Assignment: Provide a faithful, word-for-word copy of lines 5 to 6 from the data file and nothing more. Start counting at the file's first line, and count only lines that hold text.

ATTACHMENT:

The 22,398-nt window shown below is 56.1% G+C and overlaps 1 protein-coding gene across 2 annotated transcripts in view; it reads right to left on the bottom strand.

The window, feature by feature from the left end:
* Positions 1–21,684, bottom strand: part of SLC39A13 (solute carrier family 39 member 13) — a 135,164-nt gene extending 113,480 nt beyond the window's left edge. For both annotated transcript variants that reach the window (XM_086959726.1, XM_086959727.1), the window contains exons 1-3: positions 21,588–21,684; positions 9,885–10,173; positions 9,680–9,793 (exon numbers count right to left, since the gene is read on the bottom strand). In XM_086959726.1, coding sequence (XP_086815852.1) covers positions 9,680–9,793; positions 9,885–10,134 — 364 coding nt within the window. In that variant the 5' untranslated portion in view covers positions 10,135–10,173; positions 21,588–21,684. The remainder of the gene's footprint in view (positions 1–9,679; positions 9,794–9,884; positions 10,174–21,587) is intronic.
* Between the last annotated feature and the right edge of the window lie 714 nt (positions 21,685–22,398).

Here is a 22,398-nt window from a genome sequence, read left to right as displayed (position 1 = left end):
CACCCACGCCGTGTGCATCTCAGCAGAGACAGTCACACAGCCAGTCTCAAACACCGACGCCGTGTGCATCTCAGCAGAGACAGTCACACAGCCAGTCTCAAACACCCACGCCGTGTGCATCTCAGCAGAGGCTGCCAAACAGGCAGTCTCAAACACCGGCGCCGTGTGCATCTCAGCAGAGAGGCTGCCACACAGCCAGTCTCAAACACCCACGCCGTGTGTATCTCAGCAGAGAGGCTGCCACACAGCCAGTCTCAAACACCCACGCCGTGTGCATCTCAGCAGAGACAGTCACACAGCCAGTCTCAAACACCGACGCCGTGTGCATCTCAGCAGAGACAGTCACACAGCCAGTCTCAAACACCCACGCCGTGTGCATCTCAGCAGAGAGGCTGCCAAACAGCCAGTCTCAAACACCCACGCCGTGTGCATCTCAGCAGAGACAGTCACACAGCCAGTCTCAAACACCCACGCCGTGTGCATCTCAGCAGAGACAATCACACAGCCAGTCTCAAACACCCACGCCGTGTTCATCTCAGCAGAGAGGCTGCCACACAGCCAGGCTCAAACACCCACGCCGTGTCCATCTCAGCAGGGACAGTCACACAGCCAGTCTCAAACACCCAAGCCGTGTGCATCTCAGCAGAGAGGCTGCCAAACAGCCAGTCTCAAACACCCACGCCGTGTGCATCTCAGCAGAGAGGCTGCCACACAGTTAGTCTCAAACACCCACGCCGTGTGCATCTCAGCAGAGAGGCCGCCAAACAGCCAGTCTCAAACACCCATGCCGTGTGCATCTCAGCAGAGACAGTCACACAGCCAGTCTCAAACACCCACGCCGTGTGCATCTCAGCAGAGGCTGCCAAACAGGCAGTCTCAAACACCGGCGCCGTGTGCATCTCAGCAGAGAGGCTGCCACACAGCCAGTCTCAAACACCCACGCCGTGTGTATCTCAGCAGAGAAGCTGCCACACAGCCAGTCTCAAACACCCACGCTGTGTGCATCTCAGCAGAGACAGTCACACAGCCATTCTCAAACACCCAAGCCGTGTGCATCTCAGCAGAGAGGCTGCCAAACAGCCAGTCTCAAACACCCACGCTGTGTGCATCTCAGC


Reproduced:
Here is a 22,398-nt window from a genome sequence, read left to right as displayed (position 1 = left end):
CACCCACGCCGTGTGCATCTCAGCAGAGACAGTCACACAGCCAGTCTCAAACACCGACGCCGTGTGCATCTCAGCAGAGACAGTCACACAGCCAGTCTCAAACACCCACGCCGTGTGCATCTCAGCAGAGGCTGCCAAACAGGCAGTCTCAAACACCGGCGCCGTGTGCATCTCAGCAGAGAGGCTGCCACACAGCCAGTCTCAAACACCCACGCCGTGTGTATCTCAGCAGAGAGGCTGCCACACAGCCAGTCTCAAACACCCACGCCGTGTGCATCTCAGCAGAGACAGTCACACAGCCAGTCTCAAACACCGACGCCGTGTGCATCTCAGCAGAGACAGTCACACAGCCAGTCTCAAACACCCACGCCGTGTGCATCTCAGCAGAGAGGCTGCCAAACAGCCAGTCTCAAACACCCACGCCGTGTGCATCTCAGCAGAGACAGTCACACAGCCAGTCTCAAACACCCACGCCGTGTGCATCTCAGCAGAGACAATCACACAGCCAGTCTCAAACACCCACGCCGTGTTCATCTCAGCAGAGAGGCTGCCACACAGCCAGGCTCAAACACCCACGCCGTGTCCATCTCAGCAGGGACAGTCACACAGCCAGTCTCAAACACCCAAGCCGTGTGCATCTCAGCAGAGAGGCTGCCAAACAGCCAGTCTCAAACACCCACGCCGTGTGCATCTCAGCAGAGAGGCTGCCACACAGTTAGTCTCAAACACCCACGCCGTGTGCATCTCAGCAGAGAGGCCGCCAAACAGCCAGTCTCAAACACCCATGCCGTGTGCATCTCAGCAGAGACAGTCACACAGCCAGTCTCAAACACCCACGCCGTGTGCATCTCAGCAGAGGCTGCCAAACAGGCAGTCTCAAACACCGGCGCCGTGTGCATCTCAGCAGAGAGGCTGCCACACAGCCAGTCTCAAACACCCACGCCGTGTGTATCTCAGCAGAGAAGCTGCCACACAGCCAGTCTCAAACACCCACGCTGTGTGCATCTCAGCAGAGACAGTCACACAGCCATTCTCAAACACCCAAGCCGTGTGCATCTCAGCAGAGAGGCTGCCAAACAGCCAGTCTCAAACACCCACGCTGTGTGCATCTCAGC